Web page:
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Genomic signatures of DCIS define biology and correlate with clinical outcomes

Presented by
Dr Siri Strand, Stanford University, CA, USA
SABCS 2021

Based on molecular analysis of 677 ductal carcinoma in situ (DCIS) samples, several subtypes of DCIS were identified as well as an 812-gene profile predictive for recurrence.

DCIS consists of a molecularly heterogeneous group of premalignant lesions, with variable risk of invasive progression. Understanding biomarkers for invasive progression could help individualise treatment recommendations based upon tumour biology and reduce overtreatment. As part of the National Cancer Institute’s Human Tumor Atlas Network (HTAN), Dr Siri Strand (Stanford University, CA, USA) and colleagues conducted comprehensive genomic analyses on 2 large DCIS case-control cohorts with a 7.1-year median follow-up (TBCRC 038 and RAHBT) [1,2].

Gene expression analysis of 677 DCIS samples from 481 patients resulted in an 812-gene profile, which was predictive for recurrence (AUC 0.72). Based on the RNA expression of all coding genes, 3 clusters were identified, referred to as ER low, quiescent, and ER high. The ER-low cluster had significantly higher levels of ERBB2 and lower levels of ESR1 compared to quiescent and ER-high clusters. Quiescent cluster lesions were less proliferative and less metabolically active than ER high and ER-low subtypes. Based on DNA copy number aberrations, 6 subtypes of DCIS were identified. Focusing on the stromal component of DCIS from laser capture microdissection, 4 distinct DCIS-associated stromal clusters were identified. A “normal-like” stromal cluster with ECM organisation and PI3K-AKT signalling, a “collagen-rich” stromal cluster, a “desmoplastic” stromal cluster with high fibroblast and total myeloid abundance, mostly associated with macrophages and myeloid dendritic cells (mDC), and an “immune-dense” stromal cluster.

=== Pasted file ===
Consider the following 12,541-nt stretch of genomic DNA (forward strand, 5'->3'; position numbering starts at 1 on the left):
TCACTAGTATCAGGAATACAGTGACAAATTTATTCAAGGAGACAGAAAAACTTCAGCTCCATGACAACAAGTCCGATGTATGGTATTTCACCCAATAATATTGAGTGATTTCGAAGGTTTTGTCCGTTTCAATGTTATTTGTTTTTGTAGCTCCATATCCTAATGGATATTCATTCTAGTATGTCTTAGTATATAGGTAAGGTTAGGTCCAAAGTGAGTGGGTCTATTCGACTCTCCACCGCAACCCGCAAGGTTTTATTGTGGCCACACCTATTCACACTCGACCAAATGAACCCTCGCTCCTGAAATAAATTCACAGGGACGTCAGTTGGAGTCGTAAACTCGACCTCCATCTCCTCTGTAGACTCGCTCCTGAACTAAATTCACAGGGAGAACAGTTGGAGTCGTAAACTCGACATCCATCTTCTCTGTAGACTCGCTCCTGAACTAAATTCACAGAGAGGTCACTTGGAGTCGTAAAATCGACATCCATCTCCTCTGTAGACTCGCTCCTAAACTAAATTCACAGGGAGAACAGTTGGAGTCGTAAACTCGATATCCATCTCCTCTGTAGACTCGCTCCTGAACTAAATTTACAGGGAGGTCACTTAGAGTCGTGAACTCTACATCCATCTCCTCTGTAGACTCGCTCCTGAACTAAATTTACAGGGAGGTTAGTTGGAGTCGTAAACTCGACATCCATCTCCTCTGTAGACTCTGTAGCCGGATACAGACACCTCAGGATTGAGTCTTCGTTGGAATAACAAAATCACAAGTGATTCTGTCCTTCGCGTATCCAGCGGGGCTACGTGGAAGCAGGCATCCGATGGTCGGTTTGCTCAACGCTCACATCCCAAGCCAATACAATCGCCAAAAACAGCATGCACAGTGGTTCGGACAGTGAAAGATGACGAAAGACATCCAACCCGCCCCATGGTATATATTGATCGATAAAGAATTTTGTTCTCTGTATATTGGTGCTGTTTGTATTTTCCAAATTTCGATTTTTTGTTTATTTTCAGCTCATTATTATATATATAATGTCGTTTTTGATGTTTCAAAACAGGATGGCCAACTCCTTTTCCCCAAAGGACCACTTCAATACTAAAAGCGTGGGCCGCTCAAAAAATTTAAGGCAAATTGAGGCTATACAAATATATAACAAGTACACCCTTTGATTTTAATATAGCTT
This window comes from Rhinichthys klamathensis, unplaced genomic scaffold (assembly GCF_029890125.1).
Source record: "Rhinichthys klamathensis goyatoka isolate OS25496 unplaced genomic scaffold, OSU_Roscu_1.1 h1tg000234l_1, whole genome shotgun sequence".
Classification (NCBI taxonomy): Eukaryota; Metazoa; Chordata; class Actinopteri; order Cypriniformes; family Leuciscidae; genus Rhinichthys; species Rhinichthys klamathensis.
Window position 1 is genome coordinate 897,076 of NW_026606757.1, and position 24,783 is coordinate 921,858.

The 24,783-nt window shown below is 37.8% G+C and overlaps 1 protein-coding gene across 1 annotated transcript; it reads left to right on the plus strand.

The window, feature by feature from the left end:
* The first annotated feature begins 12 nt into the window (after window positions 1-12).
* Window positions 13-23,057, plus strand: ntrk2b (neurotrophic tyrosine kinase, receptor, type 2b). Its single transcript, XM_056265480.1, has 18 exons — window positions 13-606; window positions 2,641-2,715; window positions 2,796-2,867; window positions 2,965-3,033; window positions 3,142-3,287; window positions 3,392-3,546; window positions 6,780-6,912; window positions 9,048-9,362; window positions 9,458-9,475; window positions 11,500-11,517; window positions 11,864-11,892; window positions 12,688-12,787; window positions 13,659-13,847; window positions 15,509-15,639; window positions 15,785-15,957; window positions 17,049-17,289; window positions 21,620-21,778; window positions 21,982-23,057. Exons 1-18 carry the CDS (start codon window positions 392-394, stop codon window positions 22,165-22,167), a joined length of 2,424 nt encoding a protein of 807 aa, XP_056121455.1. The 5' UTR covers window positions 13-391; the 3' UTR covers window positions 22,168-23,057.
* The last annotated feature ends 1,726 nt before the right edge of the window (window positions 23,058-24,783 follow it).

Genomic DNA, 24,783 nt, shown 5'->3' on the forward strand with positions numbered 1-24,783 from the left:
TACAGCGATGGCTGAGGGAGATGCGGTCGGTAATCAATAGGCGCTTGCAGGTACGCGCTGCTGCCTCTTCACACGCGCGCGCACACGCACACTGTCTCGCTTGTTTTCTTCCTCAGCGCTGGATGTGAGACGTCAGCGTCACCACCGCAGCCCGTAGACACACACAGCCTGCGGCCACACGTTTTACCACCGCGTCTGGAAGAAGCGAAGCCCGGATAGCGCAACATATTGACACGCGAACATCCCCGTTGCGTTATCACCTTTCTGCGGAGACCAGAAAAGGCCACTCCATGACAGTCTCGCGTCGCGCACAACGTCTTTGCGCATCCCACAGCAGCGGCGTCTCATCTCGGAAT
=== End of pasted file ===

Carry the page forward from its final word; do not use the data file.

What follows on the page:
“Comprehensive genomic profiling in 2 independent DCIS cohorts with longitudinal outcomes shows distinct DCIS stromal expression patterns and immune cell composition. RNA expression profiles reveal underlying tumour biology that is associated with later ipsilateral breast events in both cohorts. These studies provide new insight into DCIS biology and will guide the design of diagnostic strategies to prevent invasive progression,” said Dr Strand.

  1. Strand SH, et al. The Breast PreCancer Atlas DCIS genomic signatures define biology and correlate with clinical outcomes: An analysis of TBCRC 038 and RAHBT cohorts. GS4-07, SABCS 2021 Virtual Meeting, 7–10 December.
  2. Strand SH, et al. 2021 bioRxiv doi: 1101/2021.06.16.448585.

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